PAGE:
Emory Graduates Past and Present

Emory Graduates Past and Present

University creates separate ceremonies to honor this year’s graduates and those from 2020.

Gregory Fenves told the class of 2020 they have already made an impact on the world.
Gregory Fenves told the class of 2020 they have already made an impact on the world.

For the first time in its history, Emory University held two commencement ceremonies within days of each other for graduating classes from two different years.

For the class of 2020, the university invited back all of last year’s graduates to be able to experience their commencement ceremony in person May 15, something that wasn’t possible last year during the early months of the COVID-19 pandemic.

Several hundred students, including two medical graduates from last year, returned with family and friends for the event at the Georgia World Congress Center.

They heard from 2020 graduates such as Ben Sigal describe how they had spent a difficult year transitioning from a campus that was largely virtual to a world in a health care crisis.

Anthony Fauci was the commencement speaker at the graduation of Emory’s College of Arts and Sciences.

Sigal, who is Jewish and an AEPi alum, described how his used his year after graduation to start a project that connected farms to food banks to help distribute fresh produce. “To date, we have delivered 100 thousand pounds of food; that’s equivalent to 60 thousand meals.”

It’s just the kind of work that the commencement speaker, noted civil rights attorney Bryan Stevenson, urged the graduates to consider.

“For those of you who are willing to stay hopeful, who are willing to do uncomfortable things in service of people in need, in service of promoting justice, in service of creating greater health and healing, this is a time of great opportunity.”

Stevenson founded the Equal Justice Initiative, which led to the creation in 2018 of the National Memorial for Peace and Justice in Montgomery, Ala. His work has been supported by the Arthur Blank Family Foundation, which premiered an HBO documentary here in 2019, “True Justice: Bryan Stevenson’s Fight for Equality” and created a teaching guide for students who wish to learn more about his racial justice campaign. Stevenson pointed out in his Emory address that America has “long needed to be a place where equality and justice prevail.”

2021 sign: Emory University held its commencement ceremony for the class of 2021 a day after it honored its 2020 graduates

Much the same message was part of the graduation ceremonies held separately for this year’s Emory arts and sciences graduates. The graduation speaker was Dr. Anthony Fauci, the nation’s chief medical adviser on the COVID-19 pandemic. Fauci, who had received an honorary degree from Emory in 2003, this year received the Emory University President’s Medal, one of only five persons to have been singled out in both ways.

In his remarks, he called the new graduates to use their experiences during the pandemic to fight societal divisions and create an “even better normal.”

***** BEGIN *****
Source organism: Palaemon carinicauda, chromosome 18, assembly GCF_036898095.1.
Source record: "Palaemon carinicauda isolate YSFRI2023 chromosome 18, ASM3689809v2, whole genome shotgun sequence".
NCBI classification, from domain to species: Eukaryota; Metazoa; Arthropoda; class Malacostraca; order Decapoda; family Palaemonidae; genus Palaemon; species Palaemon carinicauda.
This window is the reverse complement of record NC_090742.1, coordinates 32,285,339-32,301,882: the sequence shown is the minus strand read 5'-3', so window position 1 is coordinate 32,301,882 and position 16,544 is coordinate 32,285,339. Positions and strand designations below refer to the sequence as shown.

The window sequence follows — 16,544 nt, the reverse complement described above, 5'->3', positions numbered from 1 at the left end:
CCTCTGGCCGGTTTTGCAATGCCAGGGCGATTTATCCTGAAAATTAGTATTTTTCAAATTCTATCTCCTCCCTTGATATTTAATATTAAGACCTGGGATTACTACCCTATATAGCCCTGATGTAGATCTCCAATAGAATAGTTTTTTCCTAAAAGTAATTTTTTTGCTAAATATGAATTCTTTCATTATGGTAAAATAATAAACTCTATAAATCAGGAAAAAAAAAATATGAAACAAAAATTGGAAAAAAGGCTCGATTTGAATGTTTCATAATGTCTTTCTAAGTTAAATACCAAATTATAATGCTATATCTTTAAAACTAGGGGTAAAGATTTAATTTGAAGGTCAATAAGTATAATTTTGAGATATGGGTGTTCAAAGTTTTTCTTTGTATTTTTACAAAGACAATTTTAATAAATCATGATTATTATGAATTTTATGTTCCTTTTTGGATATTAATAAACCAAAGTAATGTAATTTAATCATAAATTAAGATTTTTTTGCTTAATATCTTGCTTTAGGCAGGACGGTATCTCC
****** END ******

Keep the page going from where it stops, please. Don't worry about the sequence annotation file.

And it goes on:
He said, “Societal divisiveness is counterproductive in a pandemic. We must not be at odds with each other, since the virus is the enemy, not each other.”

Among the graduates who took his message to heart was Liza Byrne, who found in her work in Emory’s Jewish Studies program a new appreciation for helping others.

She is returning to her home in New York City to begin a job next month in a nonprofit that works to further the ties between educational institutions in Israel and the United States.

But she has been strongly aware of how difficult the past year has been as a student. All of the graduating seniors, she said, completed their studies virtually, with almost no personal contact in the classroom between themselves and their professors and fellow students.

In fact, the graduation ceremony was one of the few occasions this year where she personally interacted in a college setting.

Although she lived less than a half mile from the Emory campus, it was her apartment that became a substitute for her classrooms. What she experienced in her senior year was almost like living in a different world, she said.

“I always thought it was so strange that I would be in my bedroom one minute, sleeping or hanging out with my friends, and the next minute I would be in my bedroom doing class and focusing and taking a test. That was crazy to me because I never associated my house or my apartment with anything academic. So the fact that I hadn’t returned to campus for almost an entire year feels like a different memory.”

Although Emory was one of the few schools to provide separate graduation ceremonies for the two graduating classes, almost all of the area’s major universities, including Georgia Tech and the University of Georgia made special efforts to include last year’s graduates in their commencement programs this year.

The acknowledgment that each of them received in their respective schools was not unlike what Emory President Gregory Fenves had to say. Fenves, who is Emory’s first Jewish president, told the class of 2020 that they have already made an impact on the world.

“The past year has shown us that the time to act, to speak, to get involved, is now, and you have done that.”

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